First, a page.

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  Ring You've Been FramedBuy this film here.
Year: 1998
Director: Hideo Nakata
Stars: Nanako Matsushima, Hiroyuki Sanada, Miki Nakatani, Yuko Takeuchi
Genre: Horror, Thriller
Rating:  7 (from 3 votes)
Review: There's a story going around about this mysterious videotape. Some teenagers watched what was on it, and they immediately received a phone call saying they only had one week to live... and they did. But that's only a tall story, right? That's what Tomoko thought when she told her best friend about it when she was over one night; alone in the house they attempted to scare each other, but in a jokey way, until the telephone rang. It was only her mother checking up on her, and the girls laughed that they had fooled themselves - or had they?

Director Hideo Nakada's extremely creepy horror was a big hit in Japan, adapted from the first in a series of popular novels there, and gained a following in the West, indeed across the world, as one chiller not to watch late at night or on your own - or both, for that matter. In Western terms, if you took Scream, replace the killer with the TV set from Poltergeist and add the type of folklore of The Blair Witch Project, then you'll have the starting point for Ring. If anything Ring capitalised on the urban myths that proliferated, the ones whose sole aim was to frighten the living daylights out of you.

That was because they had that patina of possible truth, of course, so imagine if those biscuits you were eating on the train really did belong to the passenger opposite, or that granny really had tried to dry off her newly bathed poodle in the microwave with terrible results. Except Nakata had his own ready-made myth to conjure with here, and it all rested upon that strange videotape that places a curse on you should you be unlucky - or simply curious - enough to watch it. The film took its time, but stick with it past the first revelation of what was on that tape and you would be rewarded.

It found its fear in mundane, everyday objects like televisions, telephones, cameras and cassettes, many of them soon to be obsolete-looking as the 21st century dawned: the paraphernalia of the banal which mixed with the supernatural rendered the whole yarn oddly convincing within the confines of the movie, and that was all that mattered. If anything, that backstory about psychics and murder was overexplaining the affair, as if once they had that killer idea they couldn't leave it alone; its strength was in the simplicity of its central idea, so it was one of those films where it's better not to know too much about it before you watch it. Naturally, with the film ending the way it did, that became more difficult to do with time.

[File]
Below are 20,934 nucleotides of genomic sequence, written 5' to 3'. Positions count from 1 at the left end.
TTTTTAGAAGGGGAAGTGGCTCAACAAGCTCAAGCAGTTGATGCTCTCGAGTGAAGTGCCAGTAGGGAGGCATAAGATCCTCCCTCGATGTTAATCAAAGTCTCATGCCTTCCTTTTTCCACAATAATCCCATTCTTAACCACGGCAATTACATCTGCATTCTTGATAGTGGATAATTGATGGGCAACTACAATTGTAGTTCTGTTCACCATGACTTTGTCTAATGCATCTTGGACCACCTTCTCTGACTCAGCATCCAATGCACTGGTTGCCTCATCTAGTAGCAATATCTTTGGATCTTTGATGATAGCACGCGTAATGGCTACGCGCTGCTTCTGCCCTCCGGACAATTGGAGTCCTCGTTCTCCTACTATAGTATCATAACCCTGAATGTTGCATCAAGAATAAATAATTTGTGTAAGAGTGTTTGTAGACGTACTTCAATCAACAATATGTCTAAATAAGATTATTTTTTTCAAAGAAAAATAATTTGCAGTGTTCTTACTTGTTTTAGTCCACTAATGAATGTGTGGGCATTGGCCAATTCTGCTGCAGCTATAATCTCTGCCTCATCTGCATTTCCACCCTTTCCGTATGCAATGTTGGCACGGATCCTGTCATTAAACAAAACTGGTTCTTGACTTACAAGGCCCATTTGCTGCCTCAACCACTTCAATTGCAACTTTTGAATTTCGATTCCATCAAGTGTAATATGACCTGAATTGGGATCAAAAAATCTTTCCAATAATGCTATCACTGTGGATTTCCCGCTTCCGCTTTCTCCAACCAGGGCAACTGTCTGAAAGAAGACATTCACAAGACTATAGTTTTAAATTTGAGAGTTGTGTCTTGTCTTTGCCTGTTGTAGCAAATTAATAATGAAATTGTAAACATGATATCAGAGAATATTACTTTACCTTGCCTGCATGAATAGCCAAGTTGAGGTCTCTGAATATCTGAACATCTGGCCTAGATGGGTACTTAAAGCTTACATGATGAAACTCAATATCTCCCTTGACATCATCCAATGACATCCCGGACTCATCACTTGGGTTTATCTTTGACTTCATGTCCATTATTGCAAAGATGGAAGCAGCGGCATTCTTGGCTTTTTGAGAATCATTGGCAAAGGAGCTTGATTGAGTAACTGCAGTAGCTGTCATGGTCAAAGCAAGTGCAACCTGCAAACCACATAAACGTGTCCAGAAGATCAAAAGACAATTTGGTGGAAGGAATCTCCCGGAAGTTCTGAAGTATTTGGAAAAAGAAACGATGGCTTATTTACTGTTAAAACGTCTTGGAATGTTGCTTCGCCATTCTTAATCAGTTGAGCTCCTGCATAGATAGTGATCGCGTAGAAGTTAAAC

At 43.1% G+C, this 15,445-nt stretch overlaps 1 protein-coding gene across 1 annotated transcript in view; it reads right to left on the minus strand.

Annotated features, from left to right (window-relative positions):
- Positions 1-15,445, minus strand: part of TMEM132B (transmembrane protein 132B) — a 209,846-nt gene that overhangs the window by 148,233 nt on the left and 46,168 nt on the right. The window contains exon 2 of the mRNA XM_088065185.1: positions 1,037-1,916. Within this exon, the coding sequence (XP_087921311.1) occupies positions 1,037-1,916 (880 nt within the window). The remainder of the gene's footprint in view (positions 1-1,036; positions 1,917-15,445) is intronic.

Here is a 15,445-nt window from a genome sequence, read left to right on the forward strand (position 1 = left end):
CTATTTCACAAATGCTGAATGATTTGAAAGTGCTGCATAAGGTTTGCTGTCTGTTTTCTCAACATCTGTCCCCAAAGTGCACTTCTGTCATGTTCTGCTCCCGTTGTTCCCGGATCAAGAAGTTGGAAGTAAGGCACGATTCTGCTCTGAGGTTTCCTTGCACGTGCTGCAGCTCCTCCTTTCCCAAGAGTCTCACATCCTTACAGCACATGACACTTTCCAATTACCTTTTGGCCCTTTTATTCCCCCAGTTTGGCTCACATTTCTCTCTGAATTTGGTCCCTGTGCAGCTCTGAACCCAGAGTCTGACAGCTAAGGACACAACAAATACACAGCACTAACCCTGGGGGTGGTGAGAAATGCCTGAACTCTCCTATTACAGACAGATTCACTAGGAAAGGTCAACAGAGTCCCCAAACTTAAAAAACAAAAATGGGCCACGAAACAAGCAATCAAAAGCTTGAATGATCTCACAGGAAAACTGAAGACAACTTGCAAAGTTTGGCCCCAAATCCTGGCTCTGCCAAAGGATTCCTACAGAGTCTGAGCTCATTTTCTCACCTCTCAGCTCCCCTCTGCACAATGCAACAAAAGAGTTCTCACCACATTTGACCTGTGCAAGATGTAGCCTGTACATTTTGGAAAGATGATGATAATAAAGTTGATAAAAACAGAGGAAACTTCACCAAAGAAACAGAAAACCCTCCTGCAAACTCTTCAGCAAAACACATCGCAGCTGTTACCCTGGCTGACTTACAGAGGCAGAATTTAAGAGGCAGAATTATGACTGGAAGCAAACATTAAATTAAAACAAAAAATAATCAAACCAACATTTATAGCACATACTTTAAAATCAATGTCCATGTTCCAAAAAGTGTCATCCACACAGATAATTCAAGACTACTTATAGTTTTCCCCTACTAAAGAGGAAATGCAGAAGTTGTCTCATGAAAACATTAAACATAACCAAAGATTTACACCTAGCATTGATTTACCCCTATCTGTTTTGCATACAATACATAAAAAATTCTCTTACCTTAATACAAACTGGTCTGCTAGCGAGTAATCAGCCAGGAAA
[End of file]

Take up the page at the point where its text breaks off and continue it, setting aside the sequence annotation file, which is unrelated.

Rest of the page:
Especially in the light of the similarly successful, but inferior in every way, American remake, which had the impression of being so excited by its tricks that it overstated where the Japanese had understated, so if you truly did not know the outcome and were curious, you would be recommended to stick with the original. As it was, like many a ghost story Ring was a detective tale, as journalist Nanako Matsushima found her interest piqued and paid the price, bringing in her ex-husband Hiroyuki Sanada and their small son into the nightmare. With just a week to go before she received that fateful phone call spelling her doom, the whole thing becomes a race against time, except that what they do not know is there is one crucial piece of the puzzle missing. Some have seen this as an example of the guilt Japanese society feels over their broken homes, more likely you'll see a subtle but inexorably building terror movie which spawned countless imitators, and all without a drop of gore. Music by Kenji Kawai.

Aka: Ringu
Reviewer: Graeme Clark


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